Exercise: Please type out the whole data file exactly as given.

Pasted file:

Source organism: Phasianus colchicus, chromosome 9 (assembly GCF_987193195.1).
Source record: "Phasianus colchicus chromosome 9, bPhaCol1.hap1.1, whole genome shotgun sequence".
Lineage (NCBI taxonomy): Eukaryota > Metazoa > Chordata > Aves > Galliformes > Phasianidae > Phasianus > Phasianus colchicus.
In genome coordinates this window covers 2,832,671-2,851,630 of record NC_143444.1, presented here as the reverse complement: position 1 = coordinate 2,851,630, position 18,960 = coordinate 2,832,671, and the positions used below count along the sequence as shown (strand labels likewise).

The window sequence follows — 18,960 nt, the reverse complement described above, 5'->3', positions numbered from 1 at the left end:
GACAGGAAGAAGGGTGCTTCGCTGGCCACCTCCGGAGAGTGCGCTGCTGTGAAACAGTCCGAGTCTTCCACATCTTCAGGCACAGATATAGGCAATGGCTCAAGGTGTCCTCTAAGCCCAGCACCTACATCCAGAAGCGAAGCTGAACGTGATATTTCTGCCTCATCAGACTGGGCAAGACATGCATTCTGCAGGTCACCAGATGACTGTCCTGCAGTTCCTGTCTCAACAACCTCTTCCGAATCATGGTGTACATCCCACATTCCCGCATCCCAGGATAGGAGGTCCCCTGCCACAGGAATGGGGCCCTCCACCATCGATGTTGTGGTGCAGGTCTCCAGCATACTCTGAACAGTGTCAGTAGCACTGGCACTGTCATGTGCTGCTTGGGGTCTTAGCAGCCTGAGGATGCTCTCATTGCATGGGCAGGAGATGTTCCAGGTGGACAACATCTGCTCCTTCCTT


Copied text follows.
Source organism: Phasianus colchicus, chromosome 9 (assembly GCF_987193195.1).
Source record: "Phasianus colchicus chromosome 9, bPhaCol1.hap1.1, whole genome shotgun sequence".
Lineage (NCBI taxonomy): Eukaryota > Metazoa > Chordata > Aves > Galliformes > Phasianidae > Phasianus > Phasianus colchicus.
In genome coordinates this window covers 2,832,671-2,851,630 of record NC_143444.1, presented here as the reverse complement: position 1 = coordinate 2,851,630, position 18,960 = coordinate 2,832,671, and the positions used below count along the sequence as shown (strand labels likewise).

The window sequence follows — 18,960 nt, the reverse complement described above, 5'->3', positions numbered from 1 at the left end:
GACAGGAAGAAGGGTGCTTCGCTGGCCACCTCCGGAGAGTGCGCTGCTGTGAAACAGTCCGAGTCTTCCACATCTTCAGGCACAGATATAGGCAATGGCTCAAGGTGTCCTCTAAGCCCAGCACCTACATCCAGAAGCGAAGCTGAACGTGATATTTCTGCCTCATCAGACTGGGCAAGACATGCATTCTGCAGGTCACCAGATGACTGTCCTGCAGTTCCTGTCTCAACAACCTCTTCCGAATCATGGTGTACATCCCACATTCCCGCATCCCAGGATAGGAGGTCCCCTGCCACAGGAATGGGGCCCTCCACCATCGATGTTGTGGTGCAGGTCTCCAGCATACTCTGAACAGTGTCAGTAGCACTGGCACTGTCATGTGCTGCTTGGGGTCTTAGCAGCCTGAGGATGCTCTCATTGCATGGGCAGGAGATGTTCCAGGTGGACAACATCTGCTCCTTCCTT